Ultimately, if I have enough time, I will show them how to relax in the water- being balanced, long, and straight- and then propel themselves with the easiest of arm and feet motion. I am most pleased to see the swimmer who will lay down and move with the most minimal movements, clearly flowing with the water and through it, like they were born there.

With these basics I can get children (who are already comfortable treading water on their own) doing crawl-stroke and backstroke in a couple hours- really!. There are some differences in the age groups so I adjust my expectations and my drill sequence to fit the age of the group- but there are always a few higher or lower than average. Generally, I take everyone 6 and above through the general sequence.  The older they are, the better their motivation and attention, the finer the details I will give them.

That’s the basic outline. A volume could be written on this and I am sure there would be many in the TI community who would value it. Let me know if you have your own questions and I will share what I have experienced with you.

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2 responses to “Simple Steps For Children

  1. My first born, now 6, went to baby swim, but the other two, 1 & 3 yo, we’ve taught according to the instructions we learned at the baby swim. However, baby swim is mostly about being comfortable in the water, not that much swimming. The oldest one participated a swim school last year where the emphasis was mostly on play, or teaching children to swim disguised as play. My daughter learned to swim very well under water but only as long as she can hold her breath. I’ve been working on learning to breath out under water with her.

    I’ve been also doing a bit of training with a friend’s 6 yo son. He is a wild one, and all “lessons” need to be really entertaining. With him, I noticed that swimming under water on his side, and then lifting his hand on his hip creating a “shark fin” with his elbow was exciting. I figured that would be the step before moving that hand from the hips in front of him (spear) while turning the body so that the other elbow would now form the shark fin.

    Do you have any good tips on how to make lessons play?

    I’ve noticed that a good set of tools is necessary as all kids are individuals and different games and exercises interest them more than others. No ‘one-size-fits-all’ here!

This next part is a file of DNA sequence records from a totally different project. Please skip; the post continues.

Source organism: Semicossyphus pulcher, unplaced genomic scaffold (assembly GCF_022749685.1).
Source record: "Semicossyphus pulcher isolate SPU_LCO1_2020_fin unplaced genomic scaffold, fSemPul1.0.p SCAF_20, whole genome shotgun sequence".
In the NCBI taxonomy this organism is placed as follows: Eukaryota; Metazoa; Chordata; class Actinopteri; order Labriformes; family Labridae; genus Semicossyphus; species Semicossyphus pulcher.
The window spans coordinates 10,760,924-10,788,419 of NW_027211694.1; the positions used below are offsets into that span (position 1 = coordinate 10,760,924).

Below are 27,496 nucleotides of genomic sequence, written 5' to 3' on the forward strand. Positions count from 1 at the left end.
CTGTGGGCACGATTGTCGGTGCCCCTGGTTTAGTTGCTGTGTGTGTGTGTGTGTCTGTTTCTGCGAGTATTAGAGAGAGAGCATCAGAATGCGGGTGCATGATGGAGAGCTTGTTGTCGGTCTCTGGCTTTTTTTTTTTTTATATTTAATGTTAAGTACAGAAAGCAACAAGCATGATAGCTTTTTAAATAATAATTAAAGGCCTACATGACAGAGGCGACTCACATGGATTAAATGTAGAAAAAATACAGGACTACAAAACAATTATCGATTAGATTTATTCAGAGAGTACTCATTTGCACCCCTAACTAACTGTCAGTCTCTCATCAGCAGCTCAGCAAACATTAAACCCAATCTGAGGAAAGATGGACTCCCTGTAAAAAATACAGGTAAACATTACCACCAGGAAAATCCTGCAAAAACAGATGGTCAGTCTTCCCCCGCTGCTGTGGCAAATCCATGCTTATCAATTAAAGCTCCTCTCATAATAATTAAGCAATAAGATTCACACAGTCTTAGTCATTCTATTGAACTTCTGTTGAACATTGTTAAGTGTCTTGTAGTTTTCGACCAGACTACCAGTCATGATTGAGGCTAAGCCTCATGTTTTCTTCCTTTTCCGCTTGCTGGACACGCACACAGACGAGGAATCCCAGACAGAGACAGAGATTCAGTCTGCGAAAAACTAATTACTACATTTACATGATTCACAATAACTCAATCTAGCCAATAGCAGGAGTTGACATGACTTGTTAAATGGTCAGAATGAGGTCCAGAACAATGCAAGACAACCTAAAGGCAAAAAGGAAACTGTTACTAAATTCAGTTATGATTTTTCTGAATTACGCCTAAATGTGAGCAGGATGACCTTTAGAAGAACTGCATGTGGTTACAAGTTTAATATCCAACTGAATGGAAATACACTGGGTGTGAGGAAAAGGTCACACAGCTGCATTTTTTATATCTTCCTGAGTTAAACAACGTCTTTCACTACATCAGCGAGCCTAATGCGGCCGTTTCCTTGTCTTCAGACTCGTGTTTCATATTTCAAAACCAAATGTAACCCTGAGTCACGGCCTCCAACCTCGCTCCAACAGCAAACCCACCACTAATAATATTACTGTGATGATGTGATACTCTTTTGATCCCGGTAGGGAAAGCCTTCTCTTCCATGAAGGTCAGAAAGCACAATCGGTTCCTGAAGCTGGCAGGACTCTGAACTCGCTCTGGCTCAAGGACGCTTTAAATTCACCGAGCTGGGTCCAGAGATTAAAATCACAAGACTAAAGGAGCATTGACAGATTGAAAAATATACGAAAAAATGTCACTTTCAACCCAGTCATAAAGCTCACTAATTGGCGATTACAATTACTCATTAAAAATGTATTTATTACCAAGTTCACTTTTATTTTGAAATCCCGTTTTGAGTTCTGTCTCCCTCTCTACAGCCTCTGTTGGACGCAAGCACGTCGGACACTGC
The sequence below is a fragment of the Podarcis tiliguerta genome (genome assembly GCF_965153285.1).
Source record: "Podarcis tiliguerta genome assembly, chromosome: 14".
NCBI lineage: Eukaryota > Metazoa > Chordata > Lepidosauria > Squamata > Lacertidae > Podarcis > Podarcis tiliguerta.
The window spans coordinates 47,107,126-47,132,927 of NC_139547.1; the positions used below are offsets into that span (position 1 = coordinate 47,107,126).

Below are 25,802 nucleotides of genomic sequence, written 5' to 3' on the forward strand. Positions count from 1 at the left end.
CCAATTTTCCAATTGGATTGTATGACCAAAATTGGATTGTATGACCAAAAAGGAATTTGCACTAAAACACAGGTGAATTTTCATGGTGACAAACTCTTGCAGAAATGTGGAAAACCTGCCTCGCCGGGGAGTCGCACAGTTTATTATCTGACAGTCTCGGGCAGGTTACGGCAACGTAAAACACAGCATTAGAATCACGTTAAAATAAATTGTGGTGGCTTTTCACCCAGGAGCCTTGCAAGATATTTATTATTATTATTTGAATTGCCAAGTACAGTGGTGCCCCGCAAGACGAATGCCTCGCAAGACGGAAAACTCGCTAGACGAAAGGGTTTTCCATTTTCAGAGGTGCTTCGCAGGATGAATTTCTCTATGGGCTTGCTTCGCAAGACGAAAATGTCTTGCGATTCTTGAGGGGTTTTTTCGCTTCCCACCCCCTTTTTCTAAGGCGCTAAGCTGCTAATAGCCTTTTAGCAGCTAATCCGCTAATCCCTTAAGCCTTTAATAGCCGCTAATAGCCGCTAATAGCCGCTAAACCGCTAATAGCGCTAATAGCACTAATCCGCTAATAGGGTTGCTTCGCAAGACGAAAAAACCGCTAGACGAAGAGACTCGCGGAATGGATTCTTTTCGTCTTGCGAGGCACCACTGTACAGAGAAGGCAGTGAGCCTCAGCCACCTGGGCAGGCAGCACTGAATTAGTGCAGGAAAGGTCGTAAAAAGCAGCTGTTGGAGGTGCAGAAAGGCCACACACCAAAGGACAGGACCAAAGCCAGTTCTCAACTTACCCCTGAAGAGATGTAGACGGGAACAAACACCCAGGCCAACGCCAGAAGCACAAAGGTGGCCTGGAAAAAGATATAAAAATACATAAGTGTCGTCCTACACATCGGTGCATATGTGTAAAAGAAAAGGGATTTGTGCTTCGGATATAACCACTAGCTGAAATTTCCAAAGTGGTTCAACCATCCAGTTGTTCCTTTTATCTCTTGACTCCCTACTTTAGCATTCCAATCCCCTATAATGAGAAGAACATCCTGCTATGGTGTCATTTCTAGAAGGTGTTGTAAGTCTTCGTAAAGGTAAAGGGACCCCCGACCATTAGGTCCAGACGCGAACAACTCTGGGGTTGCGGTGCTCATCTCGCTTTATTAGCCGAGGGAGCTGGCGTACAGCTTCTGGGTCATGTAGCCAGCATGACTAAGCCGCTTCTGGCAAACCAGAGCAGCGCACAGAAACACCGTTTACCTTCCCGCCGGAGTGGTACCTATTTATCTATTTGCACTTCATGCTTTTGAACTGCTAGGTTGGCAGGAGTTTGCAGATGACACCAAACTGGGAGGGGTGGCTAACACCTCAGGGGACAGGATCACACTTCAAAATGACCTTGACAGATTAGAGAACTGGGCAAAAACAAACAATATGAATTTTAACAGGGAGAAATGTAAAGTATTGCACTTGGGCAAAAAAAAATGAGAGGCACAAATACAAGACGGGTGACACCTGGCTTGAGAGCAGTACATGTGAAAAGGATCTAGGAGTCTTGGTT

• What I didn’t describe is how I turn the childrens drill work into play. Every child and every group is different so I am constantly adapting to the situation. If I am in the sea I have to do things different than if in the pool. The younger they are the shorter the attention span. After the first year I quit agreeing to hour lessons for children under 9 (approx), since I found it better for them and for me if we just focused and moved quickly from activity to activity for 30 minutes, then release them to go play.

      I find that it helps to tell the child what our goal is for the time, maybe explain the ‘super skill’ we will learn today and the reason for it.

      And we do short segments. I should have noted in the article that I line the groups up along the wall so they swim short repeats- 10 meters. This is enough for most of them. When I get children above 13 then I have more who want to swim farther for the challenge. (I should add this note…)

      Games- I have invented various games or activities that turn neuromuscular training into play. Too many to list here, but for every skill we are working on I try to make a few activities for it so we can try it from different angles, with different forms of challenge.

      I have a laundry basket I carry with me with my swim tools- a floating ‘noodle’, colorful big flat glass ‘rocks’ for diving and underwater markers (in a plastic jar with holes drilled into it so I can sink it and use it as an anchor for a small buoy), a couple kick boards, 20m of rope, a plastic ball, extra goggles, short fins (I have a whole basket with a variety of sizes), 2 meter section of hose, a bungy cord.

      The key to learning is the same we use for adults- with individuals or with groups I test them out at first to look for the edge of their skill and then use the steps and the tools for play to take the tiniest steps up to that line and over it, challenging them just enough to make it fun, but not too much to trigger fear or exhaustion by making them step too far, too soon. In this way I find that we can make much faster progress with far more trust and enthusiasm preserved than when they just through kids in with a kick board and make them go hard. Once fear is proven a phantom they will start pushing me to give them more.